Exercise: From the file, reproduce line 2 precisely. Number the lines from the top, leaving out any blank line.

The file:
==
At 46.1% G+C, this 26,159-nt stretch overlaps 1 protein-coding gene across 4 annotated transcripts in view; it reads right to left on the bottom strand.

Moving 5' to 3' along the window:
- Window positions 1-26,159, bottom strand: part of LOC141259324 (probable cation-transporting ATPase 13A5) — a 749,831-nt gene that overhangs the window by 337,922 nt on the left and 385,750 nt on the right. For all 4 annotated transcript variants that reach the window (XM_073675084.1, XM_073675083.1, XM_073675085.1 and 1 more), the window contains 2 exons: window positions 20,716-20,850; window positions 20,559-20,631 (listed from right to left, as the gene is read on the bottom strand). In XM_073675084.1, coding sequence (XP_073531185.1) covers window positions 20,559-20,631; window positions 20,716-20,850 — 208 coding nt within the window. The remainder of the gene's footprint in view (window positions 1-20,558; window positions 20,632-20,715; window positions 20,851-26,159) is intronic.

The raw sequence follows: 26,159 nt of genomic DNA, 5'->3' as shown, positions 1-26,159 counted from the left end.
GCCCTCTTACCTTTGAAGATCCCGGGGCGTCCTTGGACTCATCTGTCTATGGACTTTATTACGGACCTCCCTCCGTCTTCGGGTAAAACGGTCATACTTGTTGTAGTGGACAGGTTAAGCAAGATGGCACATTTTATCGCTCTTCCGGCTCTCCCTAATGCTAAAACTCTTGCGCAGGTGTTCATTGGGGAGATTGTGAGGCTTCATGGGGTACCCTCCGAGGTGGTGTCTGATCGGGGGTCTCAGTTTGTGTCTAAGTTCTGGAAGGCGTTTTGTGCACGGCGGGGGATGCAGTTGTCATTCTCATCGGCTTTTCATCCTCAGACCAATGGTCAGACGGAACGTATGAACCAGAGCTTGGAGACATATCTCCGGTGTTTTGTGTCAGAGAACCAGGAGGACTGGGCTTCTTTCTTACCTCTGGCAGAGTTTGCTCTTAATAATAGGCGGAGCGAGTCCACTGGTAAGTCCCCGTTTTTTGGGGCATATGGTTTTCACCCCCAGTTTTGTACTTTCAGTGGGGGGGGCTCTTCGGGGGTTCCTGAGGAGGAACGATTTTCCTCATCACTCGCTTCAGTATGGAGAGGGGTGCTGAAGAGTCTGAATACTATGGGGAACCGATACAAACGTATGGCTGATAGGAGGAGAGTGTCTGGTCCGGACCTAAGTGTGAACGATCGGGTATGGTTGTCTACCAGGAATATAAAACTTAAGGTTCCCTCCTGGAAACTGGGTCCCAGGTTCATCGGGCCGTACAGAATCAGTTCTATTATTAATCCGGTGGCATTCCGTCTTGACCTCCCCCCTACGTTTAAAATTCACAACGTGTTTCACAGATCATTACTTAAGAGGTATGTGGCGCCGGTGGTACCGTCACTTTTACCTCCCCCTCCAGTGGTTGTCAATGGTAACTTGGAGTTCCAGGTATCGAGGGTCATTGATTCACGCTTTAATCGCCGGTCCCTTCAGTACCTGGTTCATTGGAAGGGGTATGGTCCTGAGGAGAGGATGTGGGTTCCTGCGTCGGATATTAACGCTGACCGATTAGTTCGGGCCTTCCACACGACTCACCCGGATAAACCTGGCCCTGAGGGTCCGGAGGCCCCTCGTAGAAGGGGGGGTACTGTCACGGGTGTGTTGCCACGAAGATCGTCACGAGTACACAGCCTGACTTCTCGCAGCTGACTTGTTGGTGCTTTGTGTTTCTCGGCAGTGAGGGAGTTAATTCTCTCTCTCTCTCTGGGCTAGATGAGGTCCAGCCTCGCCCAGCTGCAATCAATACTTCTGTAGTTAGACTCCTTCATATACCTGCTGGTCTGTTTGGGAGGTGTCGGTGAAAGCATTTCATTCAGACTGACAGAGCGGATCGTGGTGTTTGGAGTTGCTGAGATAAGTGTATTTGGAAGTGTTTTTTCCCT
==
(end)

Moving 5' to 3' along the window: